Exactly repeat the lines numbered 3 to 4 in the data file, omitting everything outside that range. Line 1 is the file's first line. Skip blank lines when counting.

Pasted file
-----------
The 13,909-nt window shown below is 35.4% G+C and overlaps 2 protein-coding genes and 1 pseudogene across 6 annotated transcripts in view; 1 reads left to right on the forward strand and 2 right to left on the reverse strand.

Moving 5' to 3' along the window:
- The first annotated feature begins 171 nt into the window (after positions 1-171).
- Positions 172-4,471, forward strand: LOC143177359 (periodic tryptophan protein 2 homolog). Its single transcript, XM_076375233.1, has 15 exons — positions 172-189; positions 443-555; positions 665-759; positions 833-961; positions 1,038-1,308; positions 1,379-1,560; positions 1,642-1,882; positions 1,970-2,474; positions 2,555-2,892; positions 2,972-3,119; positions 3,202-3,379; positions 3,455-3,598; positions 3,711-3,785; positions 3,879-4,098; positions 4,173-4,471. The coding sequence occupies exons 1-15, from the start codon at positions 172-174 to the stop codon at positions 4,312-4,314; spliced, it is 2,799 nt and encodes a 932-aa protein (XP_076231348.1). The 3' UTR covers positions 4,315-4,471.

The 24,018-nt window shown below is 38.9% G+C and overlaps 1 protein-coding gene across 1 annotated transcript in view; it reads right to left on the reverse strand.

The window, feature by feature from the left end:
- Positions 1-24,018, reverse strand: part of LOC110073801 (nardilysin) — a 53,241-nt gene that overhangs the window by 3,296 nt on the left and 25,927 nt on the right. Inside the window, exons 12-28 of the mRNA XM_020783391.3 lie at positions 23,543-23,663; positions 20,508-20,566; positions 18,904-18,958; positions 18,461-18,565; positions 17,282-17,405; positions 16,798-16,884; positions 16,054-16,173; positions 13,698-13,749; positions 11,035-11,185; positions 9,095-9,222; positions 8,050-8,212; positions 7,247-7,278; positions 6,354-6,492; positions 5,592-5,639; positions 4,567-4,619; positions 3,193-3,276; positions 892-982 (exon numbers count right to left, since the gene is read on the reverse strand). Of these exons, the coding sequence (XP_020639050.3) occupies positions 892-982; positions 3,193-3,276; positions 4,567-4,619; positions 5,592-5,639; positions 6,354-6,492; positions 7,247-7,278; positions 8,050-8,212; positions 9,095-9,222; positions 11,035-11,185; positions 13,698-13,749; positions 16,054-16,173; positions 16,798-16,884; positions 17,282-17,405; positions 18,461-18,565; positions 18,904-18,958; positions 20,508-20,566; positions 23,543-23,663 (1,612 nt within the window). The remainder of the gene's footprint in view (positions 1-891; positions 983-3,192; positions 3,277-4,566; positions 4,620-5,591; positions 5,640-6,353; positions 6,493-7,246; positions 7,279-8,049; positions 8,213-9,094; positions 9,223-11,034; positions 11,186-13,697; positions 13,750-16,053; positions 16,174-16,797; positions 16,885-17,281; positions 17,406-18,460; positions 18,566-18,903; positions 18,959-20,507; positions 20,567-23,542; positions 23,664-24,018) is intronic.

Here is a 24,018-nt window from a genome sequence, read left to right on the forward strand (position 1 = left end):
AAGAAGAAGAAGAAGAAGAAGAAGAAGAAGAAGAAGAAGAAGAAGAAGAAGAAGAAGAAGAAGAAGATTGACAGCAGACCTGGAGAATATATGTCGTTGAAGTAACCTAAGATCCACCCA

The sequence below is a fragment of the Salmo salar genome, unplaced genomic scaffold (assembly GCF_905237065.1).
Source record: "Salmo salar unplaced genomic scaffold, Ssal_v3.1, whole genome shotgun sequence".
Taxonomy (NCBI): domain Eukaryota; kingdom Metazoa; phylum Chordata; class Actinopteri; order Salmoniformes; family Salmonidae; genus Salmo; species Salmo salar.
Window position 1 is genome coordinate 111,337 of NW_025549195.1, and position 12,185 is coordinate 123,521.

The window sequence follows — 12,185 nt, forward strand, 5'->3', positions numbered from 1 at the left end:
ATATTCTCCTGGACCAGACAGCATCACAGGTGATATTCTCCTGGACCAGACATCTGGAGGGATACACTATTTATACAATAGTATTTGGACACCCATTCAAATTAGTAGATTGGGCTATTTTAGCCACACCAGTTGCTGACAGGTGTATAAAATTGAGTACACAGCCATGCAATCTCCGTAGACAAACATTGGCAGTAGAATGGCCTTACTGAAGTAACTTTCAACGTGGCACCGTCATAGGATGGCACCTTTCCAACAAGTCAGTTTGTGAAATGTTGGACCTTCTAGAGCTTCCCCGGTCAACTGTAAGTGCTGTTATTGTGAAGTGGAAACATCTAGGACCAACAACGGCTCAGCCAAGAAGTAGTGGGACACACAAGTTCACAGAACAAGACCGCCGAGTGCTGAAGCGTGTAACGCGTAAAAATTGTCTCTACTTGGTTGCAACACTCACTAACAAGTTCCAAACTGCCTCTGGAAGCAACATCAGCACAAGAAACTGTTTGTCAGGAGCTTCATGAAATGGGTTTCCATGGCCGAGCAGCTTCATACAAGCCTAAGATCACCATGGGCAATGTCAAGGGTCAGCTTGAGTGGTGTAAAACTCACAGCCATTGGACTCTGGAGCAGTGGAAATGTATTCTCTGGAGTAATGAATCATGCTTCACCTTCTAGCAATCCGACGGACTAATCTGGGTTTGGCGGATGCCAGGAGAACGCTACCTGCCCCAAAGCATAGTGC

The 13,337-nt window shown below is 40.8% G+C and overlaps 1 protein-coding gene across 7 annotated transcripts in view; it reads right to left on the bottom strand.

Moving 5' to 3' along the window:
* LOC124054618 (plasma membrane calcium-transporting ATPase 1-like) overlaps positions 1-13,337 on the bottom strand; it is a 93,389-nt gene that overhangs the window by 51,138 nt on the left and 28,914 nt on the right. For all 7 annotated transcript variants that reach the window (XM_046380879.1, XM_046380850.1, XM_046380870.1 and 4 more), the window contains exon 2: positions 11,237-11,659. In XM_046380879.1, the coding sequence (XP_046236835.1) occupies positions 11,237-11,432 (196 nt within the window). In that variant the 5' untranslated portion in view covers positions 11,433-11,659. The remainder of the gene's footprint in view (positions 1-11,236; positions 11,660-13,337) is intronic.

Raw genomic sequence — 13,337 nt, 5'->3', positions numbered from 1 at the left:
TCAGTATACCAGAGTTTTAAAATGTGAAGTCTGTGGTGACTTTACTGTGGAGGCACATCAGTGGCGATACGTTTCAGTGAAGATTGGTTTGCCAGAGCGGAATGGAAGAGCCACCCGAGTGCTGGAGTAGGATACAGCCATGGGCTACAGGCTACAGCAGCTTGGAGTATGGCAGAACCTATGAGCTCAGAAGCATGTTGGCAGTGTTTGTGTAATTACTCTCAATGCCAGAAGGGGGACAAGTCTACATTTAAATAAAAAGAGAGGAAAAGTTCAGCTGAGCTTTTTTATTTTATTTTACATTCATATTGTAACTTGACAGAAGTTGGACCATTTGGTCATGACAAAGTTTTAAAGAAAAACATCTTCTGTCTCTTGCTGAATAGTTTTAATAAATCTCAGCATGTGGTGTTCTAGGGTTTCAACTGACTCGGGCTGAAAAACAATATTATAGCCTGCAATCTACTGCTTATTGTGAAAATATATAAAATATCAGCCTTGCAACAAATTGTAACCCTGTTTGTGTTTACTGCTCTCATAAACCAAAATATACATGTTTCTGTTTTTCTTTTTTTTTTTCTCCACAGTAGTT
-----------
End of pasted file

- The first annotated feature begins 171 nt into the window (after positions 1-171).
- Positions 172-4,471, forward strand: LOC143177359 (periodic tryptophan protein 2 homolog). Its single transcript, XM_076375233.1, has 15 exons — positions 172-189; positions 443-555; positions 665-759; positions 833-961; positions 1,038-1,308; positions 1,379-1,560; positions 1,642-1,882; positions 1,970-2,474; positions 2,555-2,892; positions 2,972-3,119; positions 3,202-3,379; positions 3,455-3,598; positions 3,711-3,785; positions 3,879-4,098; positions 4,173-4,471. The coding sequence occupies exons 1-15, from the start codon at positions 172-174 to the stop codon at positions 4,312-4,314; spliced, it is 2,799 nt and encodes a 932-aa protein (XP_076231348.1). The 3' UTR covers positions 4,315-4,471.